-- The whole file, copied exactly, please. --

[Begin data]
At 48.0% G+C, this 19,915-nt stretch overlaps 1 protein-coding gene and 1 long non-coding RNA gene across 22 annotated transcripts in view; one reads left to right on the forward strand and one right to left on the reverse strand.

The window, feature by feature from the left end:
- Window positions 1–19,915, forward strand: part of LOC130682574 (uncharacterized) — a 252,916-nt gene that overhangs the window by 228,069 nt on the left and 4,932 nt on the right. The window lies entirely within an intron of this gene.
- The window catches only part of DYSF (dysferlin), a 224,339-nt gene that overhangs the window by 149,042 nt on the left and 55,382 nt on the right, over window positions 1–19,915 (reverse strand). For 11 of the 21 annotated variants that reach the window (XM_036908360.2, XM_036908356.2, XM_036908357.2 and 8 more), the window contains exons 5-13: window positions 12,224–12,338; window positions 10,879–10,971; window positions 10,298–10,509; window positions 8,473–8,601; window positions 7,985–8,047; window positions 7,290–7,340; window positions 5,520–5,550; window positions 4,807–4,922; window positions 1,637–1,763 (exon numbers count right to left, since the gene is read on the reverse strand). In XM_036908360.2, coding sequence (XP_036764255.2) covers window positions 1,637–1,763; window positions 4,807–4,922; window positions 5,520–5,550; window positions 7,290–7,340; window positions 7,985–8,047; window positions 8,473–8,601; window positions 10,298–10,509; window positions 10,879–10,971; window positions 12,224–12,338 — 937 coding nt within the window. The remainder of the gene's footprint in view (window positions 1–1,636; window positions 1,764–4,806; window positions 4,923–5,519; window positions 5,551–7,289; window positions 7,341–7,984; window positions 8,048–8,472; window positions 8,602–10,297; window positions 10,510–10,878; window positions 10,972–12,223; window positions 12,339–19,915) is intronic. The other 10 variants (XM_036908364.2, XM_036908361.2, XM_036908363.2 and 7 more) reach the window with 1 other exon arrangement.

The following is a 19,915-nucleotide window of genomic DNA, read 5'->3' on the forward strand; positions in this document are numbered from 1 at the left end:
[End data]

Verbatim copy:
At 48.0% G+C, this 19,915-nt stretch overlaps 1 protein-coding gene and 1 long non-coding RNA gene across 22 annotated transcripts in view; one reads left to right on the forward strand and one right to left on the reverse strand.

The window, feature by feature from the left end:
- Window positions 1–19,915, forward strand: part of LOC130682574 (uncharacterized) — a 252,916-nt gene that overhangs the window by 228,069 nt on the left and 4,932 nt on the right. The window lies entirely within an intron of this gene.
- The window catches only part of DYSF (dysferlin), a 224,339-nt gene that overhangs the window by 149,042 nt on the left and 55,382 nt on the right, over window positions 1–19,915 (reverse strand). For 11 of the 21 annotated variants that reach the window (XM_036908360.2, XM_036908356.2, XM_036908357.2 and 8 more), the window contains exons 5-13: window positions 12,224–12,338; window positions 10,879–10,971; window positions 10,298–10,509; window positions 8,473–8,601; window positions 7,985–8,047; window positions 7,290–7,340; window positions 5,520–5,550; window positions 4,807–4,922; window positions 1,637–1,763 (exon numbers count right to left, since the gene is read on the reverse strand). In XM_036908360.2, coding sequence (XP_036764255.2) covers window positions 1,637–1,763; window positions 4,807–4,922; window positions 5,520–5,550; window positions 7,290–7,340; window positions 7,985–8,047; window positions 8,473–8,601; window positions 10,298–10,509; window positions 10,879–10,971; window positions 12,224–12,338 — 937 coding nt within the window. The remainder of the gene's footprint in view (window positions 1–1,636; window positions 1,764–4,806; window positions 4,923–5,519; window positions 5,551–7,289; window positions 7,341–7,984; window positions 8,048–8,472; window positions 8,602–10,297; window positions 10,510–10,878; window positions 10,972–12,223; window positions 12,339–19,915) is intronic. The other 10 variants (XM_036908364.2, XM_036908361.2, XM_036908363.2 and 7 more) reach the window with 1 other exon arrangement.

The following is a 19,915-nucleotide window of genomic DNA, read 5'->3' on the forward strand; positions in this document are numbered from 1 at the left end: